As January came to a close (I know this sounds like the beginnings of a very overdue update, but bear with me) Wayne and I were presented with some gear-grinding information. The information came via a Facebook chat conversation with P’Sila, the lady at the Municipality office in charge of handling our administrative affairs (I assure you, after what I’ve learned about nearly every Thai system, particularly those regarding foreigners, this is not an enviable position). She’s nice as can be, but her English is weak so her Facebook chats are always a bit obviously driven with the assistance of an Internet translator.
For this reason I hoped that something was lost in translation when she presented what I interpreted as an announcement that starting the following week Wayne and I were to teach 1.5-hour adult classes in the evening, Monday-Friday, February-September. For no additional pay. When we were hired talk had gone down about us exchanging English lessons for Thai lessons with our fellow teachers, but this topic hadn’t been touched for months. And (I keep saying this… maybe I should just know better by now?) surely, surely we could have been given notice further in advance. Or even been involved in the planning process!
The feathers were indeed ruffled, but some easy negotiations got us down to only two nights per week, with the entire month of April free. The initial, overwhelming projection of 60 students was never hit and classes have generally been a much more manageable 20-or-less. Though neither of us had ever taught adults before and were a bit intimidated by the prospect, I’ve actually quite enjoyed the experience thus far. As it turns out, there are almost no behavioral issues in adult classes, and they actually appreciate the work you put into the time you spend together! (*Shakes fist at thankless children.*) It helps that many of our students are teachers for the municipality, just like us. Before starting I’d also made the hopeful prediction that the classes could be a good way for us to meet some more locals and build our Thai network a bit. This also proved true.
When class finished last Tuesday, some of our students asked if we’d like to join them for roti (paper-thin pancakes filled with egg, banana, or coconut and slathered in condensed milk whipped up by lovely ladies in headdresses at Muslim food stalls) and coffee. We were happy to comply (it should be noted that all of our students are women and most of them are in their 40s-50s, making Wayne the obvious odd man out [no pun intended], with me having only slightly more in common), and throughout the course of the evening snacktime it was decided we should also spend the following day together at the waterfall near P’Sila’s house (there happened to be a Buddhist holiday and we were delighted to have a Wednesday off). Not that we had any clue where P’Sila lived, of course, but that was a problem easily solved by a Municipality meet-up and carpool.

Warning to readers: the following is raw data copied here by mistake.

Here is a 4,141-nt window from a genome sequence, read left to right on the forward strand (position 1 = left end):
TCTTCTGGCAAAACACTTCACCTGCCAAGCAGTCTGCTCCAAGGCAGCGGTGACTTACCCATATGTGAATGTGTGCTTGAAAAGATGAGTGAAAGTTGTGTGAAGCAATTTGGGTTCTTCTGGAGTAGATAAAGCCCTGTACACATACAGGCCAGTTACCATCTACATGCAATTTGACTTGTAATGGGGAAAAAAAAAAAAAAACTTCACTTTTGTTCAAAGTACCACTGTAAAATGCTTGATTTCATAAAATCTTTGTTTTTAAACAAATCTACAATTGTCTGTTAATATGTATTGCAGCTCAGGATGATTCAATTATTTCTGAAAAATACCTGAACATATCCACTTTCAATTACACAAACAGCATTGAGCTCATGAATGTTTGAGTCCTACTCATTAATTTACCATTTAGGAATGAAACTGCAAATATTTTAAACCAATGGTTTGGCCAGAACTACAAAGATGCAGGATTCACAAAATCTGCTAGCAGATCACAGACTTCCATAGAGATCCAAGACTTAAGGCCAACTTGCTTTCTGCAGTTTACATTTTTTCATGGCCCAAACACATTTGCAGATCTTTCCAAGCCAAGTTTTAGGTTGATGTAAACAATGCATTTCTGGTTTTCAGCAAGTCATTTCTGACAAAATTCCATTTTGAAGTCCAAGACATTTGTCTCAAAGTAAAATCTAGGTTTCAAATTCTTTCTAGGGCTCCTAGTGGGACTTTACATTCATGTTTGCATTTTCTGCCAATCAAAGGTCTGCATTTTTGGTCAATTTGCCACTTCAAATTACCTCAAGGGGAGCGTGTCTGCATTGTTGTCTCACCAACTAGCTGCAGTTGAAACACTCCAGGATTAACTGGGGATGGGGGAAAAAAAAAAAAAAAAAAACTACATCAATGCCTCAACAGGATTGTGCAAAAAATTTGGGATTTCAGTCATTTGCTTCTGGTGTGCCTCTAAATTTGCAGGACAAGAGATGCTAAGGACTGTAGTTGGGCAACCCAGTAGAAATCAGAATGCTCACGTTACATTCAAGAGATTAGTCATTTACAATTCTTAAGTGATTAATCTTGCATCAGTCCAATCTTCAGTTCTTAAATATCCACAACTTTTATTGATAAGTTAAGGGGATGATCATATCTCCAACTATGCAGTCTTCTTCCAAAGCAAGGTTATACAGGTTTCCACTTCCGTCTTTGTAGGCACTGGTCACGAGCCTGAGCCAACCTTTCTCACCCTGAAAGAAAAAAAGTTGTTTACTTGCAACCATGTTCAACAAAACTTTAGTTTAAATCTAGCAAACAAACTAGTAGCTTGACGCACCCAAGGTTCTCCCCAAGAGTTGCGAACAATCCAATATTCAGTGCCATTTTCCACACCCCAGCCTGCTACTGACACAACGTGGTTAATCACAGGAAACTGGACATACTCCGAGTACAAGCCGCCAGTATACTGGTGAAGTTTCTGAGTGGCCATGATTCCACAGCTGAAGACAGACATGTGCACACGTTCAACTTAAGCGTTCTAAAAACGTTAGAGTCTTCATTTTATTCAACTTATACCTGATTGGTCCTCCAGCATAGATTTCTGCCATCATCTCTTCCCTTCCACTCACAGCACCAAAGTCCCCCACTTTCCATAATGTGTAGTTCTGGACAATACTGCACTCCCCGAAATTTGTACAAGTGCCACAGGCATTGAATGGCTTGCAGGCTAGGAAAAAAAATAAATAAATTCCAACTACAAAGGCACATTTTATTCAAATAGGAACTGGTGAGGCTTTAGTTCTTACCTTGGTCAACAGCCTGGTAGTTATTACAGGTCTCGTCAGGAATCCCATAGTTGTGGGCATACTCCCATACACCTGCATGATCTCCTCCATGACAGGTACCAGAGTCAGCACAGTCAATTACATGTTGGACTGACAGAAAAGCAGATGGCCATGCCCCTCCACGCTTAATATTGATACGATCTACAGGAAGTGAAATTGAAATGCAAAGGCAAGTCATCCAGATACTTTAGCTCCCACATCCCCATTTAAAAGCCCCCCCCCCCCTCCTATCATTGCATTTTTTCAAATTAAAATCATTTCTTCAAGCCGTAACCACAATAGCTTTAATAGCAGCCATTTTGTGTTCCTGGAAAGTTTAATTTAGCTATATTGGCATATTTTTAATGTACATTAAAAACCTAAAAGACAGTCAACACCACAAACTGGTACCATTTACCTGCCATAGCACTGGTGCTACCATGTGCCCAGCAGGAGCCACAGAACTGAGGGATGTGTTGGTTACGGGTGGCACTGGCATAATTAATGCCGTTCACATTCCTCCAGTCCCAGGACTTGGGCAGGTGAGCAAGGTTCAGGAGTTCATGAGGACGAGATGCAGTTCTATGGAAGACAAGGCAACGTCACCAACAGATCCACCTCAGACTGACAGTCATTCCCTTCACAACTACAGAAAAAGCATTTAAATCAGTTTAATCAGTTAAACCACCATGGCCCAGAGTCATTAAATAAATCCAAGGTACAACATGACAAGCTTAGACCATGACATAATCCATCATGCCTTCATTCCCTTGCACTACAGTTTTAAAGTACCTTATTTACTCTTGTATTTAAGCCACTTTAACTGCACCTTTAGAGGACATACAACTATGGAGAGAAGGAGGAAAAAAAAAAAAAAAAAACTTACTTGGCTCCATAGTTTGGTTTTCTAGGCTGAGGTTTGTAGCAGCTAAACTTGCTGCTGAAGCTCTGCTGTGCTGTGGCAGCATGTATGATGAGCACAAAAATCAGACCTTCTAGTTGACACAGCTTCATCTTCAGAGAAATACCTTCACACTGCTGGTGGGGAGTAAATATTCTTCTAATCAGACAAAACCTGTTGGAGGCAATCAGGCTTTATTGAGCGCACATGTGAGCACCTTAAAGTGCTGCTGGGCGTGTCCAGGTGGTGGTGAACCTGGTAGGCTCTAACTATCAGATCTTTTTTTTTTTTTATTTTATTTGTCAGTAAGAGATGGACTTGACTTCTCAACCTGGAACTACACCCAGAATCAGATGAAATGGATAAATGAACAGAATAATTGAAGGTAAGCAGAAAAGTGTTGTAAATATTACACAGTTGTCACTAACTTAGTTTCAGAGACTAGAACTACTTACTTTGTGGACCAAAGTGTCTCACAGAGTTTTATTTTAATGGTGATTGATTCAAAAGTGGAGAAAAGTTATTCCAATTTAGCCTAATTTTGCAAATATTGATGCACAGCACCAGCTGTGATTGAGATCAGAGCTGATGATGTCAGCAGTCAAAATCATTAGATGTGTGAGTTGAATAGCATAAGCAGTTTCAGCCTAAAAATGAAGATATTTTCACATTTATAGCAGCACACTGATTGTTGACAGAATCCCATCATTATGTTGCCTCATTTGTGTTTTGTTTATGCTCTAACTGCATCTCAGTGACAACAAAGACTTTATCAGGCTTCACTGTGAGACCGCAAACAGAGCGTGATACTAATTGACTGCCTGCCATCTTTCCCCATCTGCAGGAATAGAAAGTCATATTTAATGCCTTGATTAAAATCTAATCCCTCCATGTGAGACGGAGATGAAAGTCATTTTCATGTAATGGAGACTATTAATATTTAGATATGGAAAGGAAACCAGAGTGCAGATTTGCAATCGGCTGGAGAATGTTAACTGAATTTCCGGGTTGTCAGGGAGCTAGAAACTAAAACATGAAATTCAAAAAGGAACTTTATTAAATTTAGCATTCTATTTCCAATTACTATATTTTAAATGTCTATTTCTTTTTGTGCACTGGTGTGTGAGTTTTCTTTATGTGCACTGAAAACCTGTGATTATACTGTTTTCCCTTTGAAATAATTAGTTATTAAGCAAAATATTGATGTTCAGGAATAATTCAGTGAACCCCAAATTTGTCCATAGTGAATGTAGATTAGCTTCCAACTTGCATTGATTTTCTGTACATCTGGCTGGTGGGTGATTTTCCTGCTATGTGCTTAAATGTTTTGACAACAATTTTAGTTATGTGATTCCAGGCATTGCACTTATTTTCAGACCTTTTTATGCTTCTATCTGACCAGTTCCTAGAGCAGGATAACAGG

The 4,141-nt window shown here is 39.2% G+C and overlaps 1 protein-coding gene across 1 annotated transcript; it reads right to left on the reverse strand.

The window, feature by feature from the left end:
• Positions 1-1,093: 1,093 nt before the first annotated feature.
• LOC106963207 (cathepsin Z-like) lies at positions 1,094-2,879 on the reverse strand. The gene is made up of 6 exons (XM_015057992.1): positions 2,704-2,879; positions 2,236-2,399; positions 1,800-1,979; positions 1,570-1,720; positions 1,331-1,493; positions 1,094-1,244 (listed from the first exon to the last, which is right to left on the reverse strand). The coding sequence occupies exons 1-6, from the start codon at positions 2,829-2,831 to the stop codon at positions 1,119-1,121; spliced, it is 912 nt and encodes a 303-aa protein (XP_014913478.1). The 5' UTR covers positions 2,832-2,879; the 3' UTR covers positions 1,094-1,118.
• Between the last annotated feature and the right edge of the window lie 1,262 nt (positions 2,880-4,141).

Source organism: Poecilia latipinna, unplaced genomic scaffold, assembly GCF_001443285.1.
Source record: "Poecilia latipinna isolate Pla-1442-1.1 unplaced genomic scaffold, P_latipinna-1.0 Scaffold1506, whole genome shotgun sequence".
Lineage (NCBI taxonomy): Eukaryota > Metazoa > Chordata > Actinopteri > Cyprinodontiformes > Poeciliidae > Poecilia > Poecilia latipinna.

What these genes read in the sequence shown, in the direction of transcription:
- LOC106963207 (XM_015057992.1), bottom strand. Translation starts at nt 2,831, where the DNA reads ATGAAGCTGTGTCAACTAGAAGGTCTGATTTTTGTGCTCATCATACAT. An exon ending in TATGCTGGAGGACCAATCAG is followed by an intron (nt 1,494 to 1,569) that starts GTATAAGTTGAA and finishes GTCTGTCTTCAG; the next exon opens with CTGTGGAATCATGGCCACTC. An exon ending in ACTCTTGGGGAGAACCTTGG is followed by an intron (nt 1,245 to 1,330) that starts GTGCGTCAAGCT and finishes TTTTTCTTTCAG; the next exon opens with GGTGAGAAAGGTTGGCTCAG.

As it turned out, she has a gorgeous house right above (literally… she’s got quite the steep walk from and to her house each day) the waterfall we’d visited with Jack and Ollie way back when, that we learnt to be called ThaPhae Waterfall. The afternoon involved a plethora of food, the enjoyment of assisting in its preparations, lots of laughs with the ladies, and a quick swim in the waterfall on a hot and beautiful day. Sounds like a perfect afternoon, really.
Since it was a Buddhist holiday and all we had high hopes of making it to a temple in the evening to get an idea of the associated goings-on but we were too beat from our busy day to do so.
This weekend was a blast, Wayne and I went to Pak Meng (where he and Eugene had scoped out the previous weekend)– with the pup! (So that link to the last time we went to this waterfall brought back fond memories of when Ollie was far easier to carry on the motorbike…) I’ll hopefully have the photos up by the end of the week, but since we’re on the topic of unexpected extra work I’ve just completed Day Two of bambambam, three classes in a row every morning even though we (and certainly the poor students) expected to be done teaching/learning by now. All they want to do is play games, they’re unsure if they need to wear their uniforms, and 8 out of 36 students showed up to one class today. Oh Thailand.